“My spouse and I are divorcing. Do I have any rights or interest in the pension plan of which he has been a member since before we were married? We live in Ontario.”
The determination of Net Family Property (NFP) is governed by an Ontario Act called The Family Law Act (FLA). People in other jurisdictions or countries would have their pensions affected in different ways. Here’s how the FLA can have an impact on pensions in a marriage breakdown.
First, there are different ways in which a right to a pension benefit can affect your marriage breakdown. Pension income may also be considered with respect to child or spousal support. It can help determine your NFP as of the Valuation Day (generally the date of separation). NFP is the net of your assets minus liability accumulated during your marriage (this excludes your own personal property and liabilities with which you entered the marriage). Each spouse determines their own NFP — which cannot be negative — and the spouse with the higher NFP owes 50% of the difference between the two. This is called an equalization payment.
A vested pension plan is considered property for purposes of determining NFP.
Pension and employment benefits accumulate over a person’s working life. An employer, and/or the employee, can make the contributions. Some people choose to contribute more of their income to accumulate greater future benefits for their retirement.
There are thousands of different pension plans in Canada, but they all generally fall into one of three categories: Defined Contribution Plan, Defined Benefit Plan, or a combination of the two.
Defined Contribution plans clearly define what contributions will be made, who will make them, and when. In a defined contribution plan, each employee receives a separate account. The contributions accumulate and earn interest and investment returns. The pension benefit one will receive depends on the balance of the account.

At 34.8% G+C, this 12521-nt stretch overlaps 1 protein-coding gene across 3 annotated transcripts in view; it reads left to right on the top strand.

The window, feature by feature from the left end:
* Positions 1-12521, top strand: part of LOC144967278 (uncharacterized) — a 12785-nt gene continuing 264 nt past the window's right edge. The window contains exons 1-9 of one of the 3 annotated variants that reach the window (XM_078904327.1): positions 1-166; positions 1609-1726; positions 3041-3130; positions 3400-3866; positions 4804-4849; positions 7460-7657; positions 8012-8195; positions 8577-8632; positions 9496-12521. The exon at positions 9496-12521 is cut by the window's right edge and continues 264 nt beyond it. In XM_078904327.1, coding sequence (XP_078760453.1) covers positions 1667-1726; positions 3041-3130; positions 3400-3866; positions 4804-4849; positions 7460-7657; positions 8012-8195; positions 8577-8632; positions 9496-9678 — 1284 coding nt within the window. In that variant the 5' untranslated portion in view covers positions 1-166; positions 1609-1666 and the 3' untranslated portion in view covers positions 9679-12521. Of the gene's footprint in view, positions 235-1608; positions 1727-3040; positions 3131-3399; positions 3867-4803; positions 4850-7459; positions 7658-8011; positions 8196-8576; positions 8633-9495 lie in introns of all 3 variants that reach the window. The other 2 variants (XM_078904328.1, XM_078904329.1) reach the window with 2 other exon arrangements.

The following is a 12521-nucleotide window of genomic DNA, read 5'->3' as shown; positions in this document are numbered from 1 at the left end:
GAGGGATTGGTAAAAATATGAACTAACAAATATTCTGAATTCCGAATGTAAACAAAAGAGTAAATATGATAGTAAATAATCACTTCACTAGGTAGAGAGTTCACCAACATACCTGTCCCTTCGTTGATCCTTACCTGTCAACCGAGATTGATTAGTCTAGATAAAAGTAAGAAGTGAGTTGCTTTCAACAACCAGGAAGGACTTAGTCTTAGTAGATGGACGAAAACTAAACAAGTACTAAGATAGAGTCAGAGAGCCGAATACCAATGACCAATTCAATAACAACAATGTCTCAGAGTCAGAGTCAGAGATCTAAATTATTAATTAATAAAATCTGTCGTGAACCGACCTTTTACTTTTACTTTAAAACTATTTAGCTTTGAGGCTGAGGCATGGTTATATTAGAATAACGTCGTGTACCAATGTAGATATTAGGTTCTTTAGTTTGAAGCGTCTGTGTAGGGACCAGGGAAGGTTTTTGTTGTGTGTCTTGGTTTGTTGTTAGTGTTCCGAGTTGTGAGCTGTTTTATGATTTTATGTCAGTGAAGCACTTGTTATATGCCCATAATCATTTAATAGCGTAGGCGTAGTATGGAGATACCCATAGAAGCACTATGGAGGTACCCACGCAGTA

A Defined Benefit Plan sets out what contributions the employee is to make, if any, and requires the employer to provide the balance of funds required for the payment of benefits due to the retired employees.
Different pension plans have different provisions, which can affect the value of a member’s interest substantially. Pension administrators may provide a printout with some information of a member’s interest in the pension plan, but this information will not provide insight into the value of the interest that has accumulated during the member’s marriage.
Some of the factors one must consider when valuing a pension for divorce purposes are: the options on retirement; the indexing within the pension plan; the amounts accumulated during, before, and after the marriage; the benefits on death; plan improvements subsequent to separation; life-expectancy tables used; discount and interest rates used; survivors benefits; mortality risks; integration with other plans such as Old Age Security and Canada Pension Plan; the income-tax assumptions; valuation dates; special discounts; refunds; and buybacks. Each of these factors can affect a pension valuation. Understanding how each factor influences the pension valuation on divorce is important for the professional valuator.
Gordon Krofchick, CA, CBV is President of Krofchick Valuation Partners and is a forensic accountant with over 30 years’ experience in working with issues that impact a matrimonial separation, divorce, or other complex financial and litigation issues.